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Opinion Zelensky and some lawmakers want more U.S. military personnel in Ukraine

Ukrainian President Volodymyr Zelensky at a news conference in Kyiv on July 28. (Sergei Supinsky/AFP/Getty Images)

Russian artillery and heavy armor are pounding Ukrainian forces in the country’s south and east, grinding out small advances using brutal, scorched-earth tactics. Russian President Vladimir Putin’s new war objective is to occupy as much territory as possible before the winter freeze and attempt to annex it to cement his gains, which would make achieving peace far harder.

Ukrainian President Volodymyr Zelensky believes that if Russia holds large parts of the south when winter arrives, such as the Kherson and Zaporizhzhia regions, Ukraine will lose its ability to function as a viable state. He says the next few weeks will determine the country’s fate, and Ukraine is already mounting a counteroffensive. He’s right when he says that if the United States doesn’t give him the tools to succeed — and fast — Washington and Kyiv will both regret it later.

Speaking to a delegation of five U.S. lawmakers last week in Kyiv, Zelensky repeated his requests for more and better U.S. weapons. He also revealed that he has been asking the Biden administration to deploy U.S. military personnel in Kyiv to improve U.S.-Ukraine coordination on all aspects of the war, three of those lawmakers told me.

Rep. Michael Waltz (R-Fla.) asked the Ukrainian president whether he supported sending more U.S. military personnel into Ukraine to boost coordination. Zelensky jumped at the idea.

“As soon as I raised it, he cut me off and said, ‘We’ve been asking for it. We’d welcome it. We’ve proposed that,’” said Waltz, who told me, “The problem is with the White House.”

Zelensky proposed that U.S. and Ukrainian military personnel form three joint coordination cells, focused on planning, logistics and strategic communications. Waltz said U.S. troops would not be deployed to the front lines. They would work out of the U.S. Embassy in Kyiv, which is struggling right now to reestablish operations with a skeleton staff.

Congressional confidence in the $40 billion U.S. weapons and aid program in Ukraine will wane without more direct supervision, Waltz said. “From an oversight standpoint, we have to know where this stuff is going,” he said. “Also, it would help the Ukrainians use it more effectively.”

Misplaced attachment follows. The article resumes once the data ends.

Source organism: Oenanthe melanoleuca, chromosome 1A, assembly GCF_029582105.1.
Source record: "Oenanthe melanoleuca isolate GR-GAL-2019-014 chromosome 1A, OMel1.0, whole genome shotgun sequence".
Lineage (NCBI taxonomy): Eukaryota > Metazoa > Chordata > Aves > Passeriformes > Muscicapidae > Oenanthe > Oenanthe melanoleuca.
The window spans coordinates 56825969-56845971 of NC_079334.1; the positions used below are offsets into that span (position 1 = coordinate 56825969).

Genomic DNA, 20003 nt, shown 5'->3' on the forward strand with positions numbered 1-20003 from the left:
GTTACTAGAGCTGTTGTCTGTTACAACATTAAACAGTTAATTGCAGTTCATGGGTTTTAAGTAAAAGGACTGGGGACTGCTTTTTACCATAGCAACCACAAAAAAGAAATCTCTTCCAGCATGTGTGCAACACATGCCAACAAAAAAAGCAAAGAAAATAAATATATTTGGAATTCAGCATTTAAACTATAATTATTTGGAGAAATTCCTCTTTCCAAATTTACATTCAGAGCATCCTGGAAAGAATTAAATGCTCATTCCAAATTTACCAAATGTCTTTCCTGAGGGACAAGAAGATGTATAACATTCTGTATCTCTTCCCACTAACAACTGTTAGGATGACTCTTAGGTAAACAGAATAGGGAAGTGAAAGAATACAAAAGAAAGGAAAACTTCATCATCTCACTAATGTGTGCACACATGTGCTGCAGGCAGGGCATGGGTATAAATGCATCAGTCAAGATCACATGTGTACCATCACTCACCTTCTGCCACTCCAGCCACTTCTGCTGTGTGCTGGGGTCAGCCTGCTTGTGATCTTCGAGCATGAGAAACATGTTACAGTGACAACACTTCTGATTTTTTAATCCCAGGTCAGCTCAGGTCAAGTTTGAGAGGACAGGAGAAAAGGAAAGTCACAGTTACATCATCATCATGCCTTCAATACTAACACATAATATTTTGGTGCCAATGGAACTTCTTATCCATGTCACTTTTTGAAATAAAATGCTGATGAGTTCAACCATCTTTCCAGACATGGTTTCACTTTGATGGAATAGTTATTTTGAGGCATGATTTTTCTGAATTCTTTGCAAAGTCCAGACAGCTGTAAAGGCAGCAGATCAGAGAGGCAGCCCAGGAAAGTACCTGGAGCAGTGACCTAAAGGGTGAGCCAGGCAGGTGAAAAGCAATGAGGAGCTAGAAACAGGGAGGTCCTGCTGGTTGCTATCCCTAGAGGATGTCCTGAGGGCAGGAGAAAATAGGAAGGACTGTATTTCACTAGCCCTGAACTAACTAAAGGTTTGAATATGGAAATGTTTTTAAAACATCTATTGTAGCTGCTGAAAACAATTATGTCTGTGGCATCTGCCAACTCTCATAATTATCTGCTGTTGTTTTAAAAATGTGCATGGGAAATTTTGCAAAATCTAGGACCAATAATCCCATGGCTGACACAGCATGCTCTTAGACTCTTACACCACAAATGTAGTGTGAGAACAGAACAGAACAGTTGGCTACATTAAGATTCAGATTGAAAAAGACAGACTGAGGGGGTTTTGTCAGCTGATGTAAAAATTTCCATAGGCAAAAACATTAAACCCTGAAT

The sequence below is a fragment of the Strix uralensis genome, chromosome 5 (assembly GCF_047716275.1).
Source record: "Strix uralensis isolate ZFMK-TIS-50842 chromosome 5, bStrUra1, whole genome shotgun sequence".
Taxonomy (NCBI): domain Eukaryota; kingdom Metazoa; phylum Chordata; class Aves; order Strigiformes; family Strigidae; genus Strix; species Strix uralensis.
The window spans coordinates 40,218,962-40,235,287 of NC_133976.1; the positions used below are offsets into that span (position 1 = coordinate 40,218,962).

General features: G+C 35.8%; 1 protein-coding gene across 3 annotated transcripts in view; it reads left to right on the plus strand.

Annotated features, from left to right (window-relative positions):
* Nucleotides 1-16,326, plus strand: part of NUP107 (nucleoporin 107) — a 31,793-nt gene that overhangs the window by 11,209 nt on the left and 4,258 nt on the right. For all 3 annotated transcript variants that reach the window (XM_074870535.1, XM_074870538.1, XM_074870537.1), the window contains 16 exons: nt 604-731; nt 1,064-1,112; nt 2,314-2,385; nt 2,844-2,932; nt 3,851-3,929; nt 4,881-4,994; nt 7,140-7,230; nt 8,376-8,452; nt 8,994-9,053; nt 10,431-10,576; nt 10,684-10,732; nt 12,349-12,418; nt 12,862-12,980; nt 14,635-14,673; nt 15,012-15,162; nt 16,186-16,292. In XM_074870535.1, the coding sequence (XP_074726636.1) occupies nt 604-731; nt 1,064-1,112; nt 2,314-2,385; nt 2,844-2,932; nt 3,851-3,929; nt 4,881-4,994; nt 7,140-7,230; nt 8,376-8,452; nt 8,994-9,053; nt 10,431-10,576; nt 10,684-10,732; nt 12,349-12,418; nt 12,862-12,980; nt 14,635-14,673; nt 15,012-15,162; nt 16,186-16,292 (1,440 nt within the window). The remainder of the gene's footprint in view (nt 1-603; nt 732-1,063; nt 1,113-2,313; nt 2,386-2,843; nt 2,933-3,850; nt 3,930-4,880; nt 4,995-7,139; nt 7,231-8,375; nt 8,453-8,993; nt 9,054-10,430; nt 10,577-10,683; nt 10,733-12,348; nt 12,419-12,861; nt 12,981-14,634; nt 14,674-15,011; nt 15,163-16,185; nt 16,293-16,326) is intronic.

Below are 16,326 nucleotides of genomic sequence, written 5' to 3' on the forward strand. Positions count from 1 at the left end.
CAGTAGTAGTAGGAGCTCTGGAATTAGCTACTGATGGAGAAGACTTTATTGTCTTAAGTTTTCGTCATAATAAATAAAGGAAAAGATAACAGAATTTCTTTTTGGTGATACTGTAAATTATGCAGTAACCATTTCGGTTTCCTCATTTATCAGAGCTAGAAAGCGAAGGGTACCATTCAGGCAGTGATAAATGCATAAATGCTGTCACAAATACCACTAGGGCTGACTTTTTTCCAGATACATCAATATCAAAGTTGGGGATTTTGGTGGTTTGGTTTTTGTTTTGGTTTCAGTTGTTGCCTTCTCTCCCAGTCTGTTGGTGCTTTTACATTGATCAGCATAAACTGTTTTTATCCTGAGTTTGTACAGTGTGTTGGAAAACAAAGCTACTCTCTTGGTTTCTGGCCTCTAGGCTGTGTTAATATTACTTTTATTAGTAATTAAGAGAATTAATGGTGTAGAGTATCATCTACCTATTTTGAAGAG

House Armed Services Committee Chairman Adam Smith (D-Wash.), who led the delegation, told me that he, too, supports Zelensky’s idea to deploy more U.S. military personnel in Kyiv. But some Biden administration officials are concerned about further deepening U.S. military involvement in the conflict, he said. “The resistance is because the Biden administration feels it would be escalatory,” Smith said. “And also, if we’ve got U.S. personnel working in an operations center inside Ukraine, they become legitimate military targets.”

A National Security Council spokesperson told me the United States is coordinating extensively with the Ukrainian military at the leadership level and among troops on the ground in neighboring countries. The lawmakers said this coordination, mostly in Germany and Poland, is inferior to working together inside Ukraine.

There’s also resistance within the Pentagon to providing Ukraine with other weapons Zelensky is asking for, including longer-range missiles and advanced, long-range drones. Officials are worried about depleting U.S. stocks and fear the drones might be captured by Russia and then reverse-engineered or used against us, Smith said.

“I understand that risk. It’s not insignificant,” he told me. “But I think that the risk of the Russians winning and carving up Ukraine so that it ceases to be a country is greater.”

Zelensky told the lawmakers his army needs the MGM-140 Army Tactical Missile System (ATACMS), a surface-to-surface missile that can travel about 190 miles, nearly quadruple the range of the missiles the United States is currently providing. These munitions would allow Ukrainian forces to move farther away from Russian artillery, while striking deeper into the enemy-held territory and forcing the Russians to lengthen their supply lines.

Biden’s officials fear Ukraine could use them to strike inside Russia, triggering further escalation. Zelensky has given the White House assurances these missiles wouldn’t be used inside Russia. Delegation member Rep. Elissa Slotkin (D-Mich.) told me that Zelensky has proved he can be trusted to keep his word.

Slotkin, like the other lawmakers, emphasized the urgency of Zelensky’s requests. She said the next weeks and months present a window for Ukraine to claw back territory. If Kyiv fails, she said, hopes for a negotiated solution will further suffer.

“Any push to get the Ukrainians to the negotiating table must come with some additional military victories under their belt, and we should be focused on helping them get those victories,” she said. “That’s where we could be doing more.”

To its credit, the Biden administration has given Ukraine an enormous amount of aid — but that entire effort could falter without a new weapons surge. If Putin establishes territorial gains this year, next year he will only push further. Time is running out to give Zelensky what he needs to win or at least negotiate from a position of strength.